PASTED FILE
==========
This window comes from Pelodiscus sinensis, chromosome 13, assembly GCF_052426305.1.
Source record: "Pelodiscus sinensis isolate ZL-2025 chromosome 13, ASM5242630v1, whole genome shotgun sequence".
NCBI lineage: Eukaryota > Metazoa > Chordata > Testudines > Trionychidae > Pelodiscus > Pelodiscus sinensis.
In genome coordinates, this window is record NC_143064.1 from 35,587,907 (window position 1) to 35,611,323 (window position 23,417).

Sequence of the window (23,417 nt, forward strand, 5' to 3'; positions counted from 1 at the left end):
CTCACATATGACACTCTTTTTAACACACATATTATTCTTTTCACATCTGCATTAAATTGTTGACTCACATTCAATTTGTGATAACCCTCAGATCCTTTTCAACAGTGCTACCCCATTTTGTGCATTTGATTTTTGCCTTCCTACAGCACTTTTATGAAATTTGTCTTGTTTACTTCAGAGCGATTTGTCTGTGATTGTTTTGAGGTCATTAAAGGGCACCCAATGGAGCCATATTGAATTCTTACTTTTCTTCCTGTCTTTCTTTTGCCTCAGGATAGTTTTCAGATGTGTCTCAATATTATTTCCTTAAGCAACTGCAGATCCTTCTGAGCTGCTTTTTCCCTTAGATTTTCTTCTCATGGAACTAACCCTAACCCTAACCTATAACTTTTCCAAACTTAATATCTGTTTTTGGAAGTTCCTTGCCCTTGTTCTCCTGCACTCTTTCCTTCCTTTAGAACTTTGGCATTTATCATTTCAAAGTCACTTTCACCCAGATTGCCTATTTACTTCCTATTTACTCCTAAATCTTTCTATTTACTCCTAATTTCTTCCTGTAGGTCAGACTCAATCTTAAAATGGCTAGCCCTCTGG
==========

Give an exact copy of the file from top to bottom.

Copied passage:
This window comes from Pelodiscus sinensis, chromosome 13, assembly GCF_052426305.1.
Source record: "Pelodiscus sinensis isolate ZL-2025 chromosome 13, ASM5242630v1, whole genome shotgun sequence".
NCBI lineage: Eukaryota > Metazoa > Chordata > Testudines > Trionychidae > Pelodiscus > Pelodiscus sinensis.
In genome coordinates, this window is record NC_143064.1 from 35,587,907 (window position 1) to 35,611,323 (window position 23,417).

Sequence of the window (23,417 nt, forward strand, 5' to 3'; positions counted from 1 at the left end):
CTCACATATGACACTCTTTTTAACACACATATTATTCTTTTCACATCTGCATTAAATTGTTGACTCACATTCAATTTGTGATAACCCTCAGATCCTTTTCAACAGTGCTACCCCATTTTGTGCATTTGATTTTTGCCTTCCTACAGCACTTTTATGAAATTTGTCTTGTTTACTTCAGAGCGATTTGTCTGTGATTGTTTTGAGGTCATTAAAGGGCACCCAATGGAGCCATATTGAATTCTTACTTTTCTTCCTGTCTTTCTTTTGCCTCAGGATAGTTTTCAGATGTGTCTCAATATTATTTCCTTAAGCAACTGCAGATCCTTCTGAGCTGCTTTTTCCCTTAGATTTTCTTCTCATGGAACTAACCCTAACCCTAACCTATAACTTTTCCAAACTTAATATCTGTTTTTGGAAGTTCCTTGCCCTTGTTCTCCTGCACTCTTTCCTTCCTTTAGAACTTTGGCATTTATCATTTCAAAGTCACTTTCACCCAGATTGCCTATTTACTTCCTATTTACTCCTAAATCTTTCTATTTACTCCTAATTTCTTCCTGTAGGTCAGACTCAATCTTAAAATGGCTAGCCCTCTGG